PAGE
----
Rugemer emphasizes the early distinction of being “Christian.” He discusses the growing inadequacy of using this as a distinguishing legal feature with the spread of Christianity among the enslaved population, and the debates on how to deal with this inadequacy, to show the evolution of a race-based society defined by color. Rugemer then traces the transfer of this legal racism to Jamaica and then South Carolina, a transition often instigated by men who had investments in both locations. Rugemer argues that the emergence of powerful colonial assemblies, which were dominated by the interests of the planters, not only allowed for the consolidation of the slave system but also allowed the planters to become the dominant political class in Jamaica and South Carolina, which became the wealthiest Caribbean and North America colonies in the British Atlantic. Rugemer places the impetus for a race-based system on the language of the slave codes, which were written in response to resistance movements, rather than on preconceived notions of racial superiority. This discussion offers a slightly new angle on the origins debate; however, Rugemer never directly interacts with this debate. Instead, he synthesizes much of the historiography on the topic, interspersing his discussion with his own transcription of key archival sources. This is one of the key areas where the reader would have liked to see Rugemer actively engage with the historiographical debates, even if only in the endnotes. He does not address the discussions stemming from Winthrop Jordan's famous work, which he cites in the endnotes, nor does he mention more recent works, such as Michael Guasco's Atlantic study, which also deals extensively with the origins debate. Rather, Rugemer lays out his argument in a narrative form and moves on.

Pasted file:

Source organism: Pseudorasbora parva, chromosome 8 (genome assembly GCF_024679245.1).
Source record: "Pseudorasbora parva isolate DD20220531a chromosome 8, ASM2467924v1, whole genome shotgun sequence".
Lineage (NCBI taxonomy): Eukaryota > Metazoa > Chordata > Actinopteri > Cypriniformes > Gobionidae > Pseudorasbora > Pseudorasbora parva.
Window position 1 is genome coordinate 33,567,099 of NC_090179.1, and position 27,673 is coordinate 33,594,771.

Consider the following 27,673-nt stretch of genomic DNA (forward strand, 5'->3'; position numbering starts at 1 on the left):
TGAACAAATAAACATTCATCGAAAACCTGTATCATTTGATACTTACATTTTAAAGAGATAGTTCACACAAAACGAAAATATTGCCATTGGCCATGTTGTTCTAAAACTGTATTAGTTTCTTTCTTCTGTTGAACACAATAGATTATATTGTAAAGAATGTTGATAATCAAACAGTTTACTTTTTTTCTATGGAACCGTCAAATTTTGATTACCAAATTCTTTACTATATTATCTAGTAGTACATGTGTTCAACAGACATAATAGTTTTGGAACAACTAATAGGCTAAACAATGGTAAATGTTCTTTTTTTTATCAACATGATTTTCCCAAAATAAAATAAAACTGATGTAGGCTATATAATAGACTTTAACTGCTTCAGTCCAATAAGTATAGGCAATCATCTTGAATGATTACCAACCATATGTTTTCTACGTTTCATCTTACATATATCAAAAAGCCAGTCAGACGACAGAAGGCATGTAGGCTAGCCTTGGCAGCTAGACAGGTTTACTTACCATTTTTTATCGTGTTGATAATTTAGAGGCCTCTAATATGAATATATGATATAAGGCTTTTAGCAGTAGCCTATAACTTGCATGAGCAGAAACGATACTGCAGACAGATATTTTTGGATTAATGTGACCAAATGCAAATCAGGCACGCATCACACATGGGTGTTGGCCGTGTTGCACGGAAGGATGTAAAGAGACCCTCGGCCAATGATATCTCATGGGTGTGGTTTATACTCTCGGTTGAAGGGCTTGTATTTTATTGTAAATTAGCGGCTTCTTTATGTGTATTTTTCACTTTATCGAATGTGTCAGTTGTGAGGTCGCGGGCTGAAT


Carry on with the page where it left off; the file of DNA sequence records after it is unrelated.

From the latter half of chapter 2 up to the discussion of the American Revolution in chapter 5, Rugemer discusses the solidification of slave systems in South Carolina and Jamaica, examining the connections, both politically and within familial networks, between the two locations. Rugemer reveals how those in power in one location often had considerable power in the other. These men transferred slave codes from Barbados to Jamaica and then to South Carolina, at times, copying the codes almost in their entirety, as with the South Carolina Assembly's 1691 adoption of the Jamaica Slave Act of 1684. These politically connected men secured their own financial futures by using their political power to ensure the stability of an economy based on slave labor in both locations. This is a fascinating and excellent discussion of the interconnectedness of the British Atlantic and demonstrates the necessity of an Atlantic perspective if one is to truly appreciate the history of Jamaica or South Carolina. However, an even greater strength of the middle section of the book is the inclusion of West Africa and Native American slave networks in the discussion.
A key strength of this study is Rugemer’s ability to take a holistic approach to forced labor and the evolution of slave law throughout the British Atlantic. Rugemer carefully considers the influence of the Native American slave trade and indigenous resistance on South Carolina’s slave system, and the military culture of the Akan states on slave resistance in Jamaica. Rugemer reveals the economic significance of the Native American slave trade to South Carolina and how the abuse of this system led not only to resistance from those enslaved, but also to resistance and war with Native American nations, such as the Yamasee. Rugemer convincingly argues that the Yamasee War, which nearly ended the South Carolina colony, not only brought an end to the Native American slave trade in the colony, virtually annihilating the Coastal Tribes of the region, but it also drastically changed the way South Carolina approached slavery: “Beginning in 1722, the laws of slavery in South Carolina, which had hitherto fostered a vicious brutality, became, in the hands of wary planter-legislators, a set of tools to domesticate the system of racial slavery” (p. 76). While South Carolina reacted to the devastating Yamasee War, and subsequent rebellions such as the Stono Rebellion (1739), by reevaluating its slave system, Jamaica had the opposite reaction.